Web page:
Wide receiver Josh Malone stars at Station Camp (Gallatin, Tenn.) High School, where he has attracted national attention as a top-tier pass target. The 6'2.5", 190-pound playmaker is putting on a dominant display during his senior season, solidifying his spot among the nation's premier offensive prospects.
Entering this season, the hype surrounding Malone centered predominately on potential. He tallied 51 receptions for 1,112 yards and 18 touchdowns during his sophomore and junior seasons, per 247Sports.
Those statistics, while very solid, don't necessarily scream superstar. That's changed this fall, as his production has spiked.
Malone has 38 receptions for 862 yards and 15 total touchdowns through seven games this season. Those numbers are a testament to his improvement as an athlete and route-runner.
He is listed as the nation's No. 6 wide receiver and No. 55 overall prospect in 247Sports' composite rankings. The 4-star recruit is coveted by programs across the country.
Malone holds scholarship offers from a long list of schools, including Clemson, Vanderbilt, Stanford, Florida, Notre Dame and Ohio State. 247Sports identifies Tennessee, Georgia and Florida State as his favorite choices at this stage.
The 2014 recruiting class features an abundance of talented receivers. Let's break down the tape to discover what makes Malone such a special weapon in the passing game.
The blend of size and speed is what sets Malone apart from most receivers. That's apparent at first glance.
His 6'2.5" frame has room for growth and allows him to line up anywhere on the field.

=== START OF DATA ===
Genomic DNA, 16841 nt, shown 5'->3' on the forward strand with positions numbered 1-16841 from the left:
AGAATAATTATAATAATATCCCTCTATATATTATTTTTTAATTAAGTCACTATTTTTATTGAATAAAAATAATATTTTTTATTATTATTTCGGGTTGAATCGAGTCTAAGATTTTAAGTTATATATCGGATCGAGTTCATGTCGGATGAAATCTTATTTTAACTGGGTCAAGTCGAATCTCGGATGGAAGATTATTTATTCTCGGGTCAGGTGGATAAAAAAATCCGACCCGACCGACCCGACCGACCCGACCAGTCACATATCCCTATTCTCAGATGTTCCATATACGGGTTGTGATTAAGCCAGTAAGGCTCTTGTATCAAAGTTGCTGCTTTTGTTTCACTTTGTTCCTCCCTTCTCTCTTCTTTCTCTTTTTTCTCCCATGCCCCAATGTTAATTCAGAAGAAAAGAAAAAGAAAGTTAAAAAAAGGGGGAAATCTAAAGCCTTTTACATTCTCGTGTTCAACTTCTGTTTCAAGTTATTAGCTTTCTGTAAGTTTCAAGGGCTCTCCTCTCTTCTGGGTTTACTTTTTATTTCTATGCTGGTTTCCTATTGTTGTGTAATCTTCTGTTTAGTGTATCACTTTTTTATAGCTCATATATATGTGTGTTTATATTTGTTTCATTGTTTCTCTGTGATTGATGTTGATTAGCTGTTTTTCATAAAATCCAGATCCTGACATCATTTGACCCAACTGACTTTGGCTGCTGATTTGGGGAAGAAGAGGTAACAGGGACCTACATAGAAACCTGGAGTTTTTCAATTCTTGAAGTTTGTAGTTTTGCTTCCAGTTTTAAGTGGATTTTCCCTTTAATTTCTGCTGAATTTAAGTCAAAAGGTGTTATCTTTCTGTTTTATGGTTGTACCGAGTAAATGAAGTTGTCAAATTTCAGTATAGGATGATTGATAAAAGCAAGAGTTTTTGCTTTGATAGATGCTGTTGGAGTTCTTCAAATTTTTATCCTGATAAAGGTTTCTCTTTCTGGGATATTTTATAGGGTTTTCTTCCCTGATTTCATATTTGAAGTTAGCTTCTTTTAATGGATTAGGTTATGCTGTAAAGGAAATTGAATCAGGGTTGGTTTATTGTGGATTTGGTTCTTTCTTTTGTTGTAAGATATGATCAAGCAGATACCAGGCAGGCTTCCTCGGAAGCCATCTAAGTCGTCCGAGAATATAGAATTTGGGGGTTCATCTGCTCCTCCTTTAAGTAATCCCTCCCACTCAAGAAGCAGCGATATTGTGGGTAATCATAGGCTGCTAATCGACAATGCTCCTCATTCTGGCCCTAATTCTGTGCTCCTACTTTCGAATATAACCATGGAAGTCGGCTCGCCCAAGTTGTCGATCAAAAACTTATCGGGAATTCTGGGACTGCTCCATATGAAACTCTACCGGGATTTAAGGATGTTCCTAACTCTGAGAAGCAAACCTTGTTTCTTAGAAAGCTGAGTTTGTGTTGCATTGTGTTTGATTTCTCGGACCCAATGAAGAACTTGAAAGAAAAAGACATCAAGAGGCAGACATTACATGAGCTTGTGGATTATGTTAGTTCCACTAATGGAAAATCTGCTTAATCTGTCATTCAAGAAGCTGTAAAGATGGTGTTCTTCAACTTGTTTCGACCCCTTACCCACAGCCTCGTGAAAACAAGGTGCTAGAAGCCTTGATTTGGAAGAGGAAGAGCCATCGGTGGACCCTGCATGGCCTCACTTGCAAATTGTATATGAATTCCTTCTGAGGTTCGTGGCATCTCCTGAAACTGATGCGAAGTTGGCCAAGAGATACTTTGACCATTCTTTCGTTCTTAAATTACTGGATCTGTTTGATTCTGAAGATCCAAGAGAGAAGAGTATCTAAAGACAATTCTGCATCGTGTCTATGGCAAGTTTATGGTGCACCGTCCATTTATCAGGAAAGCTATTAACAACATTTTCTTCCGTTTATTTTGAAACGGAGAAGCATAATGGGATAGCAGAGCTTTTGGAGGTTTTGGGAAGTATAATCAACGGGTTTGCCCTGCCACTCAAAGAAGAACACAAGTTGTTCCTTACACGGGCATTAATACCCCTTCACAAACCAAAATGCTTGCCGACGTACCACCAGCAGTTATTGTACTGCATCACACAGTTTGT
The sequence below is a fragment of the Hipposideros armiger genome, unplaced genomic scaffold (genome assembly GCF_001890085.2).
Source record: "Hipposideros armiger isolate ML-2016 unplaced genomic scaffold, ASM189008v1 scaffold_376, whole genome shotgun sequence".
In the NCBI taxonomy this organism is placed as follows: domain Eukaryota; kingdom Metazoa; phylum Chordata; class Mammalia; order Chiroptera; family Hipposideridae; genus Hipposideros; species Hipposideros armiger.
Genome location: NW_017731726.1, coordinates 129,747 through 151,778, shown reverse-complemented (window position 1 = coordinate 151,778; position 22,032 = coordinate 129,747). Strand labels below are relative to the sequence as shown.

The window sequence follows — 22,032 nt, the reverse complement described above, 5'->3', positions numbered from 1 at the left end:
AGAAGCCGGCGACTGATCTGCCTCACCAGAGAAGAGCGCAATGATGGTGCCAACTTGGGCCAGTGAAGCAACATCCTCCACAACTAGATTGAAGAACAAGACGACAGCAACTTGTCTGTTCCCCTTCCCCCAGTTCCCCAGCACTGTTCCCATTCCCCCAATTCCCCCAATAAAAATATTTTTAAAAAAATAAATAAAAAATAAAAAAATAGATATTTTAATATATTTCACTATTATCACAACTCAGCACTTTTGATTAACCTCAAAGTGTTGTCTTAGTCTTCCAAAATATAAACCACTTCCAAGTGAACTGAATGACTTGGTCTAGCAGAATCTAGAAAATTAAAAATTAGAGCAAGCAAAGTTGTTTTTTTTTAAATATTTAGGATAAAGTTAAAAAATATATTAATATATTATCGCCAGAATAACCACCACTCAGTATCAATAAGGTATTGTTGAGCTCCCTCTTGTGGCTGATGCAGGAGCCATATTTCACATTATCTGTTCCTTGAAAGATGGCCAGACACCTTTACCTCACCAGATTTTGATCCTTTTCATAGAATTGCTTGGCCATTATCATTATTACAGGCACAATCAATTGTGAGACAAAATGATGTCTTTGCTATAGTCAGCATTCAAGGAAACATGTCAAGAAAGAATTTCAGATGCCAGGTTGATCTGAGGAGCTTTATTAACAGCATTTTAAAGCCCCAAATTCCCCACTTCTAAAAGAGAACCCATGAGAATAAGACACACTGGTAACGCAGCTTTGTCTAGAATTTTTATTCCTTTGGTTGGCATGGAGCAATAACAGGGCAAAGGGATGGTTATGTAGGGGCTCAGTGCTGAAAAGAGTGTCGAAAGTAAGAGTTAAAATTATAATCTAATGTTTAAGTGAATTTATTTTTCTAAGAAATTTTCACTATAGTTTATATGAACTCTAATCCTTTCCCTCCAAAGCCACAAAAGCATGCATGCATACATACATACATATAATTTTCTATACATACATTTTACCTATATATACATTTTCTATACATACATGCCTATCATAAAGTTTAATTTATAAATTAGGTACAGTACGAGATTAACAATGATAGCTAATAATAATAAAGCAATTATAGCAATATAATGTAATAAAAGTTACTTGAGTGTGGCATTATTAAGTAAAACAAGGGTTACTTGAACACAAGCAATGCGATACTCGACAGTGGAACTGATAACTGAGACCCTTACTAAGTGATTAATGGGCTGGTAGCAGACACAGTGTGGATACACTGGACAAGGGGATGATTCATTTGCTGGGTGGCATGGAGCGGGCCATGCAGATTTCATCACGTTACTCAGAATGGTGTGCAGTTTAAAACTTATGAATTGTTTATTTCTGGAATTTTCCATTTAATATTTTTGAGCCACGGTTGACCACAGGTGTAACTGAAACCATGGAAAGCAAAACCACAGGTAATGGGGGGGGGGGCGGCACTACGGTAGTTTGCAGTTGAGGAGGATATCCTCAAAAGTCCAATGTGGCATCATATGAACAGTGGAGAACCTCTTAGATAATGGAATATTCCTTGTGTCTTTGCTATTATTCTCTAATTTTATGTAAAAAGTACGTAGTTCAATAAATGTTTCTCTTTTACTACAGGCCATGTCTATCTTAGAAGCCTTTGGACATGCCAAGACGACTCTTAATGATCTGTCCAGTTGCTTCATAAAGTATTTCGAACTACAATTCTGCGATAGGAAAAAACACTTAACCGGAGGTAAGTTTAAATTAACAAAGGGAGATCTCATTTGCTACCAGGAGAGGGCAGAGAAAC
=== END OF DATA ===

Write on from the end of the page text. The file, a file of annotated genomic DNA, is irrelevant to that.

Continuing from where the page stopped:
He appears comfortable running any pattern, but Malone becomes particularly dangerous when he receives the football quickly with an opportunity to rack up yards after the catch. Defensive backs can't afford to play him tight because of his strength, so he routinely has opportunities to create in space with even the slightest amount of cushion.
Take a look at the video frame above. Malone corralled a quick pass on an intermediate slant route before surveying the situation.
He immediately finds himself in traffic among a swarm of defenders near the first-down mark. While Malone could be content to use his size to break a couple tackles and pick up extra yardage, he instead turns on the jets and leaves the would-be tacklers in his wake en route to a 68-yard scoring play.
Let's continue to focus on his quickness, which is a major cause of concern for opposing defensive coordinators. Malone displays elite speed again after taking a handoff on a reverse in the video still below.
He receives the ball with two blockers out in front and five defenders in excellent position to make a play in pursuit. There's no hesitation in Malone's next move, as he turns upfield with one cut and races to the end zone.
Seconds after it appears they have him corralled, the defenders can only watch as Malone trots into the end zone. Thanks to his burst, he is a touchdown threat from anywhere on the field.